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Headword: Ἔφυγον κακόν, εὗρον ἄμεινον
Adler number: epsilon,3971
Translated headword: they escaped a bad thing [and] found a better
Vetting Status: high
[The saying] is applied to those who are coming from a bad thing to a better. For at Athens it was the custom during weddings[1] for a boy whose mother and father were still alive to go about carrying thistles along with acorns, and a winnowing-basket full of loaves of bread, and to say the above-mentioned phrase, which hints at the change for the better. For by the garland made of the oak and thistles they used to refer to the bad.
Greek Original:
Ἔφυγον κακόν, εὗρον ἄμεινον: τάττεται ἐπὶ τῶν ἀπὸ κακοῦ εἰς κρεῖττον ἐλθόντων. ἔθος γὰρ Ἀθήνησιν ἐν γάμοις στρέφεσθαι ἀμφιθαλῆ παῖδα, ἀκάνθας μετὰ δρυί̈νων καρπῶν φέροντα καὶ λίκνον πλῆρες ἄρτων, λέγειν τὸ προκείμενον, αἰνισσόμενον τὴν ἐπὶ τὸ κρεῖττον μεταβολήν. τὸ γὰρ ἐκ τῶν δρυῶν καὶ ἀκανθῶν στέμμα κακὸν ἔλεγον.
The entry explains a proverb that was apparently spoken at Athenian weddings (though not only there: see n.1 below).
It is debatable how ancient the custom was. Nilsson ('Wedding Rites' 248-9) argues that it was a faux-antique ritual that dates to the Roman period, while Oakley and Sinos contend (29 n.39) that the presence of figures carrying winnowing-fans on an Attic black-figure vase dating to 540-30 is evidence for an earlier date.
Similar glosses of the proverb are found in (e.g.) Zenobius 3.98, Hesychius, Photius, and Eustathius' Commentary on the Odyssey (1726.18), but with one noteworthy difference: in these other versions, the boy is said to 'be crowned' (στέφεσθαι ) rather than to 'go around' (στρέφεσθαι ). So στέφεσθαι should probably be read in the Suda entry also, since it makes better sense of the garland in the last line. (The difference lies in just one letter, which suggests either an error on the part of the lexicographer or a later scribal error.)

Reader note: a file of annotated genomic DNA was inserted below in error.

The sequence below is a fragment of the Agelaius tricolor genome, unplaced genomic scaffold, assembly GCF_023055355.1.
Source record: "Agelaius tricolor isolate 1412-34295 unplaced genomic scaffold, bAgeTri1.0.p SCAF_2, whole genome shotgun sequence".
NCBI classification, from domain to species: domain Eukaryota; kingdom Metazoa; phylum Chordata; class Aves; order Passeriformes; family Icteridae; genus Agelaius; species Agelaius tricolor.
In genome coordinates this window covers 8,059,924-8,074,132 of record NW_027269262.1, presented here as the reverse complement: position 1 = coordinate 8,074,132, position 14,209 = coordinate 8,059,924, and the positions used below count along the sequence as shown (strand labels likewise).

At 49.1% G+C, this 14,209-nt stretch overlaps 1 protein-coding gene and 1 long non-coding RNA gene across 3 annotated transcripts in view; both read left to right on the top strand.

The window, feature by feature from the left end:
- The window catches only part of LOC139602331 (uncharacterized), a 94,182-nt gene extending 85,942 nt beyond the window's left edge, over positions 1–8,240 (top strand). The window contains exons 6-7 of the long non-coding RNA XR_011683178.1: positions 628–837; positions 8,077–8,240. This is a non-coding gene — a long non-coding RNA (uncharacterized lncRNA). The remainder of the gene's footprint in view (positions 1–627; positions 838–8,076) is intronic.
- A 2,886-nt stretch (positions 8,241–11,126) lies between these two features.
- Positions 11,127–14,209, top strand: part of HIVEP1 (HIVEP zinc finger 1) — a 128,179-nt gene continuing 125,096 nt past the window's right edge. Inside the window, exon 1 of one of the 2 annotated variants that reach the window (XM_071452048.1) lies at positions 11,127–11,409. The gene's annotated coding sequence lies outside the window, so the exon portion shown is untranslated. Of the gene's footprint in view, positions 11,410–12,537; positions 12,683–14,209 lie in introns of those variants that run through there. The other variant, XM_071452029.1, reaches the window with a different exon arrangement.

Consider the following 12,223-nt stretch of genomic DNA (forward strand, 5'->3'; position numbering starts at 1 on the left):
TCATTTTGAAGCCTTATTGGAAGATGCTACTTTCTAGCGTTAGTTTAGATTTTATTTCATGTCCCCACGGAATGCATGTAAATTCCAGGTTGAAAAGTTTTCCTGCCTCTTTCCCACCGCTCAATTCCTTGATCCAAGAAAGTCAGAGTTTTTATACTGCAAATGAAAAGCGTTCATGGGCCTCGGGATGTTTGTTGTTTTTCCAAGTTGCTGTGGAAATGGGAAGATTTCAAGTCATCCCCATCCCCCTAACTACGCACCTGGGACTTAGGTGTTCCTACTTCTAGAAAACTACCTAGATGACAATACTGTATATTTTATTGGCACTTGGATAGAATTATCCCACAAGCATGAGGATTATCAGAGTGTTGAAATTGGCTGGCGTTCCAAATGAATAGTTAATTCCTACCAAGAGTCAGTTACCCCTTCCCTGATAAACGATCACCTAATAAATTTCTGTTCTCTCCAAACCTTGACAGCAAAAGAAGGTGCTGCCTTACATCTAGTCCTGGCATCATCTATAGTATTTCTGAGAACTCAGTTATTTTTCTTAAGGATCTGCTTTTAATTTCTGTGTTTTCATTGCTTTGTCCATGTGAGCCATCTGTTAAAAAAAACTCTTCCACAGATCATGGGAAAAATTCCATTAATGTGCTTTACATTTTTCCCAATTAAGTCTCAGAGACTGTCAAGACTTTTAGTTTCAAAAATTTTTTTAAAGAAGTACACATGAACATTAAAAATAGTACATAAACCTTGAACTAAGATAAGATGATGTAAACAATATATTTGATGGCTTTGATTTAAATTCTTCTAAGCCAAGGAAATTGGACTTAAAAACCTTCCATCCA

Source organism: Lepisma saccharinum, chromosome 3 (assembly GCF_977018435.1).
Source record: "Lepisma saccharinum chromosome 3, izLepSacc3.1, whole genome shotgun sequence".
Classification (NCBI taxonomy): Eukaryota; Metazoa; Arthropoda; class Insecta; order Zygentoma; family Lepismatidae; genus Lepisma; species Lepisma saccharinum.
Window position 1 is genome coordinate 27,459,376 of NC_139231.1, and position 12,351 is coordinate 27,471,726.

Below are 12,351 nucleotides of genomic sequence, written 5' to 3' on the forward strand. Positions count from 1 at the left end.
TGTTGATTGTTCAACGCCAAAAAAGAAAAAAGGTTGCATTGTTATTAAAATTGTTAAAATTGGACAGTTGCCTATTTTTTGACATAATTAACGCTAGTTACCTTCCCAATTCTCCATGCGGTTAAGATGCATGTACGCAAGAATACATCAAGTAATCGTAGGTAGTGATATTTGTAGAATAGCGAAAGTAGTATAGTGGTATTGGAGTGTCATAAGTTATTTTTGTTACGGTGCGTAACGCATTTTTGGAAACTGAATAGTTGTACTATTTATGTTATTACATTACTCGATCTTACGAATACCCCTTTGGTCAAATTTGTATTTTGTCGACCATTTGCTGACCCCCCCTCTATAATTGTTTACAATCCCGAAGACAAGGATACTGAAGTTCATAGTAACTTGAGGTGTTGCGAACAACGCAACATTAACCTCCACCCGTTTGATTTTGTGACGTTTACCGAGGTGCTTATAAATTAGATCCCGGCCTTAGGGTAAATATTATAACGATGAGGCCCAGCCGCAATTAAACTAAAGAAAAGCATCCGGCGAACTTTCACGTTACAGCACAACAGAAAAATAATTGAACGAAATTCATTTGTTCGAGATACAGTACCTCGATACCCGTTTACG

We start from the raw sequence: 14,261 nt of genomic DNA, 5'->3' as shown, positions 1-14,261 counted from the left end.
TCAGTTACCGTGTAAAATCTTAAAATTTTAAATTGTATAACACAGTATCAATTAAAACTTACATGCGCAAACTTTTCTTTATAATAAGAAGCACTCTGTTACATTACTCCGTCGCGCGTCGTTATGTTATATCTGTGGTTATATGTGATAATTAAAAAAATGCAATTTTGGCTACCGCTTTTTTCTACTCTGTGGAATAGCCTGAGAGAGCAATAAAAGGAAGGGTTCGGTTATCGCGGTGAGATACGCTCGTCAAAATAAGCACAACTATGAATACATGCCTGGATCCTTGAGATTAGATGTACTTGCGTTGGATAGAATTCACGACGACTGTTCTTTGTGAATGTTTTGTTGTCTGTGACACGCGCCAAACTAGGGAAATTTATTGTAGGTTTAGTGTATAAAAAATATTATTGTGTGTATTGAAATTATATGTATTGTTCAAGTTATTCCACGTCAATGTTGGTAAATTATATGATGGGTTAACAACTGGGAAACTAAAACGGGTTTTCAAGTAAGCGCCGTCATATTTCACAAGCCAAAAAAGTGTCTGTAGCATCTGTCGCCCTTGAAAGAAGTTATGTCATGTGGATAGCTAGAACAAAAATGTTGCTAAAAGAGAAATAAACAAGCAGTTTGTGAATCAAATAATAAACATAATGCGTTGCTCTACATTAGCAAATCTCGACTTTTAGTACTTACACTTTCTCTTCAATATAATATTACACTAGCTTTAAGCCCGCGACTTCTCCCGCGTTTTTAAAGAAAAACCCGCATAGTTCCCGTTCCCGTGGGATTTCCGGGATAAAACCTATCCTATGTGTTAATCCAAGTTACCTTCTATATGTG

The morphology of the verbs φεύγω and εὑρίσκω in the aorist indicative active is identical in the first person singular ('I escaped') and the third person plural ('they escaped'); however, since the lexicographer says that the proverb is spoken by a third party about the bride and groom, it seems preferable to translate 'they' (so Oakley and Sinos 29).
[1] The saying was not in fact confined to weddings: it was also a formula of mystical religion, for example at Demosthenes 18.259 (web address 1), although this is not mentioned here.
Nilsson, M.P. ‘Wedding Rites in Ancient Greece.’ Opuscula Selecta. Vol. 3. Lund, 1960. 243-50
Oakley, J. and Sinos, R. The Wedding in Ancient Athens, Madison, Wis., 1993. 28-29
Associated internet address:
Web address 1
Keywords: art history; botany; children; daily life; definition; ethics; food; gender and sexuality; proverbs; religion; rhetoric
Translated by: Lauren Curtis on 4 December 2007@21:19:44.
Vetted by:
David Whitehead (more keywords; tweaks and cosmetics) on 5 December 2007@04:15:35.
David Whitehead (tweaking) on 20 November 2012@05:58:49.
Catharine Roth (upgraded link) on 26 August 2013@20:52:20.
David Whitehead (coding and other cosmetics) on 21 March 2016@11:18:02.


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